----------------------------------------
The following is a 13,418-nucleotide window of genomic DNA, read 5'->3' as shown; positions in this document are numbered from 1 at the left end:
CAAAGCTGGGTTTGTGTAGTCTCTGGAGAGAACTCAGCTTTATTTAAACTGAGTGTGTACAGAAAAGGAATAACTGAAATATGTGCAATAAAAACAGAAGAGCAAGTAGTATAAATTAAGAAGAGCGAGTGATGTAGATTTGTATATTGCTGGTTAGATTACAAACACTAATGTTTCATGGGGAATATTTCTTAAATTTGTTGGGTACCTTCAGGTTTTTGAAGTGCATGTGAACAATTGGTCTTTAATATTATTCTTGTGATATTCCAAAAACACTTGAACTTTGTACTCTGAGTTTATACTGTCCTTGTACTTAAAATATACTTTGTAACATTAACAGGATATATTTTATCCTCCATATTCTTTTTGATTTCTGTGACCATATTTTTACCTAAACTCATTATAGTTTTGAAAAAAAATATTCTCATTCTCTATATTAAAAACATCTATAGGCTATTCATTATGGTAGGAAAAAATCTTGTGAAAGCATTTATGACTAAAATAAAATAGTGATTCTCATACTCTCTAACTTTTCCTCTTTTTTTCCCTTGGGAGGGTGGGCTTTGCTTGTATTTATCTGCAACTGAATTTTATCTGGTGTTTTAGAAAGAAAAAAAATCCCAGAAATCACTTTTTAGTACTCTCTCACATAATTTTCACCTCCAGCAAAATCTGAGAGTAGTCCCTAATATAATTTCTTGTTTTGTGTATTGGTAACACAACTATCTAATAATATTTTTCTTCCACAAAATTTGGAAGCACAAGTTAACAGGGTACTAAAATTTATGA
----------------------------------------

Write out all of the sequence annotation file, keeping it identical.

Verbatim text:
The following is a 13,418-nucleotide window of genomic DNA, read 5'->3' as shown; positions in this document are numbered from 1 at the left end:
CAAAGCTGGGTTTGTGTAGTCTCTGGAGAGAACTCAGCTTTATTTAAACTGAGTGTGTACAGAAAAGGAATAACTGAAATATGTGCAATAAAAACAGAAGAGCAAGTAGTATAAATTAAGAAGAGCGAGTGATGTAGATTTGTATATTGCTGGTTAGATTACAAACACTAATGTTTCATGGGGAATATTTCTTAAATTTGTTGGGTACCTTCAGGTTTTTGAAGTGCATGTGAACAATTGGTCTTTAATATTATTCTTGTGATATTCCAAAAACACTTGAACTTTGTACTCTGAGTTTATACTGTCCTTGTACTTAAAATATACTTTGTAACATTAACAGGATATATTTTATCCTCCATATTCTTTTTGATTTCTGTGACCATATTTTTACCTAAACTCATTATAGTTTTGAAAAAAAATATTCTCATTCTCTATATTAAAAACATCTATAGGCTATTCATTATGGTAGGAAAAAATCTTGTGAAAGCATTTATGACTAAAATAAAATAGTGATTCTCATACTCTCTAACTTTTCCTCTTTTTTTCCCTTGGGAGGGTGGGCTTTGCTTGTATTTATCTGCAACTGAATTTTATCTGGTGTTTTAGAAAGAAAAAAAATCCCAGAAATCACTTTTTAGTACTCTCTCACATAATTTTCACCTCCAGCAAAATCTGAGAGTAGTCCCTAATATAATTTCTTGTTTTGTGTATTGGTAACACAACTATCTAATAATATTTTTCTTCCACAAAATTTGGAAGCACAAGTTAACAGGGTACTAAAATTTATGA